Wheat futures rose for the first time in three days as grain inventories declined in Russia, the world’s third-biggest exporter.
Russia’s Federal State Statistical Service said yesterday that grain stockpiles as of Sept. 1 dropped 21 percent from a year earlier. The U.S. Department of Agriculture has forecast that Russia’s output will slump 31 percent following dry weather.
Importers “will have to look elsewhere for grain,” Jon Marcus, the president of Lakefront Futures & Options, LLC in Chicago, said by telephone. “As a whole, that’s bullish for the wheat market.”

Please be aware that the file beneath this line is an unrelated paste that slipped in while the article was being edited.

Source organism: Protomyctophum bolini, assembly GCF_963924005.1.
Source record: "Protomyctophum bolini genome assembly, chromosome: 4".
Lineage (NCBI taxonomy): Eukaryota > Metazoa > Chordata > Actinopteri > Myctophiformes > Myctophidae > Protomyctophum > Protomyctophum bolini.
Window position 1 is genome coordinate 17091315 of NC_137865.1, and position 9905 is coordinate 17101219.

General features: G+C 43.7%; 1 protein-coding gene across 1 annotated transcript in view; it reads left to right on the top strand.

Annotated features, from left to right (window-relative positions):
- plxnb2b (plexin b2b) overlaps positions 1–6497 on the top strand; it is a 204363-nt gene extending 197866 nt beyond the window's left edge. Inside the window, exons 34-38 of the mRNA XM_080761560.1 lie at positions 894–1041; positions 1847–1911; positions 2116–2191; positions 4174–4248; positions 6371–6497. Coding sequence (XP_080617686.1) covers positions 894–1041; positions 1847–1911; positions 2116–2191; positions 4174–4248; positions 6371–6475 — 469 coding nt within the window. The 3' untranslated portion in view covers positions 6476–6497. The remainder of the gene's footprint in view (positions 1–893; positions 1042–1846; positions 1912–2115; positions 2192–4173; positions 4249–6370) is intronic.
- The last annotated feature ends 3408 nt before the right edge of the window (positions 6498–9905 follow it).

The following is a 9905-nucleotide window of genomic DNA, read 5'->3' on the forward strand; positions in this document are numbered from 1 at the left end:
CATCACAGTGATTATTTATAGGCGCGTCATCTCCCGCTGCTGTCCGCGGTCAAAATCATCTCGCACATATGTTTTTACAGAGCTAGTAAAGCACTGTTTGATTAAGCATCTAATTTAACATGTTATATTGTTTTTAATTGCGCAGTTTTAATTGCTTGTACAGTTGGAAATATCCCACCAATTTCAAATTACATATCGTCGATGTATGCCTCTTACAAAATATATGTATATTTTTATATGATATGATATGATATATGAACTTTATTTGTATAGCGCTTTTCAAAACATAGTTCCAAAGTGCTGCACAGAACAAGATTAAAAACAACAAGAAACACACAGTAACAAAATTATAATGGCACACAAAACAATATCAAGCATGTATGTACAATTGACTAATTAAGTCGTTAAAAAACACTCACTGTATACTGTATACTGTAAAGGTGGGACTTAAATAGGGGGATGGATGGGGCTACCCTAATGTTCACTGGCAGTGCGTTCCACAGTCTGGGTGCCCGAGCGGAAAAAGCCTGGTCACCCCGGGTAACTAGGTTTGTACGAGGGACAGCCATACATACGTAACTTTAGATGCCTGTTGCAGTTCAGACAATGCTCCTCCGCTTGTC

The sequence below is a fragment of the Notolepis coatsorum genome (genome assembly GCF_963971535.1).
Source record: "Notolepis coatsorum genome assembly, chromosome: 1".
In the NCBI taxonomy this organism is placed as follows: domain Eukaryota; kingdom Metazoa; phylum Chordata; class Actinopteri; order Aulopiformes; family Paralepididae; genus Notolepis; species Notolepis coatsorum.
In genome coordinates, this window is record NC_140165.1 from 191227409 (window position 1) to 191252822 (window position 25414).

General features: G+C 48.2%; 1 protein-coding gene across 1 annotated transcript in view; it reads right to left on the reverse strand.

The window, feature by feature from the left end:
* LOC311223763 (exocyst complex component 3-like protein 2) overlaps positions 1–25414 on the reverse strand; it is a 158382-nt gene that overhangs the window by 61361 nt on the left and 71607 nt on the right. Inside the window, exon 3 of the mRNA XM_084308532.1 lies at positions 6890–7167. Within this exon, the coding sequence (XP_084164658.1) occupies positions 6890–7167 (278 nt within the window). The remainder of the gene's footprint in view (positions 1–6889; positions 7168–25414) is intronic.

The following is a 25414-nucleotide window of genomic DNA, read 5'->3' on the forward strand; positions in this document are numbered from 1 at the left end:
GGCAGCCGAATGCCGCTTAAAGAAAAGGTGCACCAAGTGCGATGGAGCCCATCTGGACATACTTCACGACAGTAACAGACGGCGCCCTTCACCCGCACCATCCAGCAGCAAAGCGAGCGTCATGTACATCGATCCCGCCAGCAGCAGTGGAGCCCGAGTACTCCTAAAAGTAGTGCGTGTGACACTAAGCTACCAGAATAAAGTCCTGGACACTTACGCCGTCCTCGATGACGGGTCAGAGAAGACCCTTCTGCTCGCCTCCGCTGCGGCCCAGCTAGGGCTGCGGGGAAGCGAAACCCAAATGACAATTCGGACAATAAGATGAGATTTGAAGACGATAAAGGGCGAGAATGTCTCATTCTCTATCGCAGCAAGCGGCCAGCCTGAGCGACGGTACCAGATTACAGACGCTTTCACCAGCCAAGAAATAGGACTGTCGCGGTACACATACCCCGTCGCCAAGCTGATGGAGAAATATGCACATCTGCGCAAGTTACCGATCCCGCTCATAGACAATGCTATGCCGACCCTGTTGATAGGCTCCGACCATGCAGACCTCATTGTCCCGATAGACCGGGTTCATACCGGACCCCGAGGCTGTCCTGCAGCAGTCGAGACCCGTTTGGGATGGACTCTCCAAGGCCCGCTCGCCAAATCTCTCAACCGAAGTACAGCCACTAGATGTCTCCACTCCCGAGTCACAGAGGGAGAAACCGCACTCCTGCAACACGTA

Wheat futures for December delivery rose 2.1 percent to $8.815 a bushel at 2 p.m. on the Chicago Board of Trade. In the previous two days, the price plunged 6.6 percent, the most since July 24.
Russia may discuss a duty on shipments that would take effect at a predetermined price level starting next year, the country’s grain union said yesterday. The nation imposed a 10- month ban on exports in 2010 after the worst drought in more than 50 years seared fields.
In the 12 months that ended May 31, the U.S. was the top exporter, followed by Australia.
Wheat is the fourth-largest U.S. crop, valued at $14.4 billion in 2011, behind corn, soybeans and hay, government data show.
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